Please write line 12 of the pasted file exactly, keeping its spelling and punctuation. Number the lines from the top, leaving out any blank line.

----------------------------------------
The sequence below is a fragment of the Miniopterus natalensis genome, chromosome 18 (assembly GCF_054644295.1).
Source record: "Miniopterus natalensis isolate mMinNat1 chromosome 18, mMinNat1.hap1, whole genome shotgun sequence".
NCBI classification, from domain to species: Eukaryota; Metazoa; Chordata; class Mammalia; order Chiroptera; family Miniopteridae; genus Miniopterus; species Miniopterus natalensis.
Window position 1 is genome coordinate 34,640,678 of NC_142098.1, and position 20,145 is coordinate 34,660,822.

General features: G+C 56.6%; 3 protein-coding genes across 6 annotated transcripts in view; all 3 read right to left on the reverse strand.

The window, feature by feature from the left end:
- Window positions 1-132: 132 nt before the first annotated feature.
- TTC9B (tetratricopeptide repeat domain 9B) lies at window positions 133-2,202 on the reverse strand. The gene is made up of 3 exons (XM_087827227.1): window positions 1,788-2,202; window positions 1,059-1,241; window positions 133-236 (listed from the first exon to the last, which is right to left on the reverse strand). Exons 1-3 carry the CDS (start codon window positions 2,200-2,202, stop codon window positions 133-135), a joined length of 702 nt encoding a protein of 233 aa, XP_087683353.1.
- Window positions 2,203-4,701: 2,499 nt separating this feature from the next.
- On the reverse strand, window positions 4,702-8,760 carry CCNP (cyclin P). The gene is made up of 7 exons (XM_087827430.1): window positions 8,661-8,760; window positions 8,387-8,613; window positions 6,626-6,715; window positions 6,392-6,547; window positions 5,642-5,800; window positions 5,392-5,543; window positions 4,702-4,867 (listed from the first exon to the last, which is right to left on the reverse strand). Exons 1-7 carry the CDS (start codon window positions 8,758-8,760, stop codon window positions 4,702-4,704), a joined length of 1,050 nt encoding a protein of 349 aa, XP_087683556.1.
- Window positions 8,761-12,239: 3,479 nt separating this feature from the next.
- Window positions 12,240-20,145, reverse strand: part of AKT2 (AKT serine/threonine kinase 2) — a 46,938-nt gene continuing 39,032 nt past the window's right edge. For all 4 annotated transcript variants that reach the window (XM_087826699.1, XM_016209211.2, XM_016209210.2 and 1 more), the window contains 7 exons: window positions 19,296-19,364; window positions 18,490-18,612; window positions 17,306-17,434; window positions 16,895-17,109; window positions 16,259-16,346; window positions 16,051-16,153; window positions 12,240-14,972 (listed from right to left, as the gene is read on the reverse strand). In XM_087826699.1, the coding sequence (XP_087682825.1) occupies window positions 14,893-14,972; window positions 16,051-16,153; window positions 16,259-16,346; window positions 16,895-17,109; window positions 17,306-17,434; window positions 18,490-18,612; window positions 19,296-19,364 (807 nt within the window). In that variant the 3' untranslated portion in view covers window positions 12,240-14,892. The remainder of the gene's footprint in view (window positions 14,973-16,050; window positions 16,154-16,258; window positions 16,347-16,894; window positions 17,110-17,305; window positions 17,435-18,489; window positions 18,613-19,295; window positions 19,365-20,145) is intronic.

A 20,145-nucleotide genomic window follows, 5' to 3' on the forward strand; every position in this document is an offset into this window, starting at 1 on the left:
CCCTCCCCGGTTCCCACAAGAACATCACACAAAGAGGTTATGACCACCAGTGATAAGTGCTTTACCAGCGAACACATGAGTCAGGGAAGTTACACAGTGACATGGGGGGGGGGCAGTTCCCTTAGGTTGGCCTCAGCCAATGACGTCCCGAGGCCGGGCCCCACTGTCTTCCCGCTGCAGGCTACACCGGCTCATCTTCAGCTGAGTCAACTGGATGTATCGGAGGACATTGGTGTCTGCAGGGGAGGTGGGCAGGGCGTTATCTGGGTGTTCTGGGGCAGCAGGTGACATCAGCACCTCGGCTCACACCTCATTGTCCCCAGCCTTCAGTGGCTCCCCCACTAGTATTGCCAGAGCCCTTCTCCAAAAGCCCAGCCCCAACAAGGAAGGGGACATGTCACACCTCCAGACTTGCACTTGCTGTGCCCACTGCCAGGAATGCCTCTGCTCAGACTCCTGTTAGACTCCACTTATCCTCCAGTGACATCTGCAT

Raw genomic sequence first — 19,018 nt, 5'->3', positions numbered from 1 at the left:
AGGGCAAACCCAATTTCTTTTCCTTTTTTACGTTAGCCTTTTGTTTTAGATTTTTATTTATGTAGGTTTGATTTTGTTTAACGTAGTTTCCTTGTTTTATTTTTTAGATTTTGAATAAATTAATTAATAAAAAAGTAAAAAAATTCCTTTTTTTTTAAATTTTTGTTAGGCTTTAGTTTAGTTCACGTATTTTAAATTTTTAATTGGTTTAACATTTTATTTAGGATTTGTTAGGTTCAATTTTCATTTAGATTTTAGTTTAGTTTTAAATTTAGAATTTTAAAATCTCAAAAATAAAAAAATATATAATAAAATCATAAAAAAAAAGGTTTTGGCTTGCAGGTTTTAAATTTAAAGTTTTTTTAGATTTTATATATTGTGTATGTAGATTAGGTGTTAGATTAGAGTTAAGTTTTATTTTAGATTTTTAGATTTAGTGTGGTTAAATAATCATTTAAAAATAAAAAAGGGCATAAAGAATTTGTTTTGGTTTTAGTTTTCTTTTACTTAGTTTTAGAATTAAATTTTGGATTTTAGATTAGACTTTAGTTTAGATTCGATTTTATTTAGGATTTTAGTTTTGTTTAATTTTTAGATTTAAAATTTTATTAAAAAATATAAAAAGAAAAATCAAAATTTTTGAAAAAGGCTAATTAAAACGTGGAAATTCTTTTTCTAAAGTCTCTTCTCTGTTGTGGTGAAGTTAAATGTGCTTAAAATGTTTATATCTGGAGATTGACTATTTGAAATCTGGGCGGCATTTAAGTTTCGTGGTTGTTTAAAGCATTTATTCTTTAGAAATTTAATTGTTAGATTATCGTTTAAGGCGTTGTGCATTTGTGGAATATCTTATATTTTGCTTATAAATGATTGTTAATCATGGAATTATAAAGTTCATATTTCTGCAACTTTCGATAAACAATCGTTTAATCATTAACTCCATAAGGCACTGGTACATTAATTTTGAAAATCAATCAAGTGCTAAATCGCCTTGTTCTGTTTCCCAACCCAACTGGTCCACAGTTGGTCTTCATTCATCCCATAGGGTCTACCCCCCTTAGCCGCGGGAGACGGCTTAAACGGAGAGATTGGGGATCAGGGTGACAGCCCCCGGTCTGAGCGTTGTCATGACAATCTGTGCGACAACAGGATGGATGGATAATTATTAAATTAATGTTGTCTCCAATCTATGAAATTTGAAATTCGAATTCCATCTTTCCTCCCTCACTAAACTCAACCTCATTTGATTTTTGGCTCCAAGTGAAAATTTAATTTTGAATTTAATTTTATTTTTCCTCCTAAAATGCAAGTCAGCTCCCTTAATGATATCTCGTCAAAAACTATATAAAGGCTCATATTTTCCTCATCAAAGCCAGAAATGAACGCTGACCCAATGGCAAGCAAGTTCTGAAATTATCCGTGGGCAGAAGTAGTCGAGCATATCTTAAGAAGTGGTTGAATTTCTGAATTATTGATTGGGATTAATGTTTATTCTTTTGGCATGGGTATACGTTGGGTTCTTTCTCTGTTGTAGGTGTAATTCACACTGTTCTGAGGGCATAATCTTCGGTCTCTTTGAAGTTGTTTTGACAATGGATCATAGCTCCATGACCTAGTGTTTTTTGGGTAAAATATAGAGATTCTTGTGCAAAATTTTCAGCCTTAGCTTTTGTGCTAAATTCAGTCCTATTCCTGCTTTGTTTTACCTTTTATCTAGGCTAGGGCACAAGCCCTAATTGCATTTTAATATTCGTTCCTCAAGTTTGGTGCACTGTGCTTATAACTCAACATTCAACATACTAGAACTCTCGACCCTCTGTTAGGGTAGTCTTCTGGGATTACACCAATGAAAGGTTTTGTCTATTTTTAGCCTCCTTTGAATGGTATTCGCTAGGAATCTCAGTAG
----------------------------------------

- Window positions 12,240-20,145, reverse strand: part of AKT2 (AKT serine/threonine kinase 2) — a 46,938-nt gene continuing 39,032 nt past the window's right edge. For all 4 annotated transcript variants that reach the window (XM_087826699.1, XM_016209211.2, XM_016209210.2 and 1 more), the window contains 7 exons: window positions 19,296-19,364; window positions 18,490-18,612; window positions 17,306-17,434; window positions 16,895-17,109; window positions 16,259-16,346; window positions 16,051-16,153; window positions 12,240-14,972 (listed from right to left, as the gene is read on the reverse strand). In XM_087826699.1, the coding sequence (XP_087682825.1) occupies window positions 14,893-14,972; window positions 16,051-16,153; window positions 16,259-16,346; window positions 16,895-17,109; window positions 17,306-17,434; window positions 18,490-18,612; window positions 19,296-19,364 (807 nt within the window). In that variant the 3' untranslated portion in view covers window positions 12,240-14,892. The remainder of the gene's footprint in view (window positions 14,973-16,050; window positions 16,154-16,258; window positions 16,347-16,894; window positions 17,110-17,305; window positions 17,435-18,489; window positions 18,613-19,295; window positions 19,365-20,145) is intronic.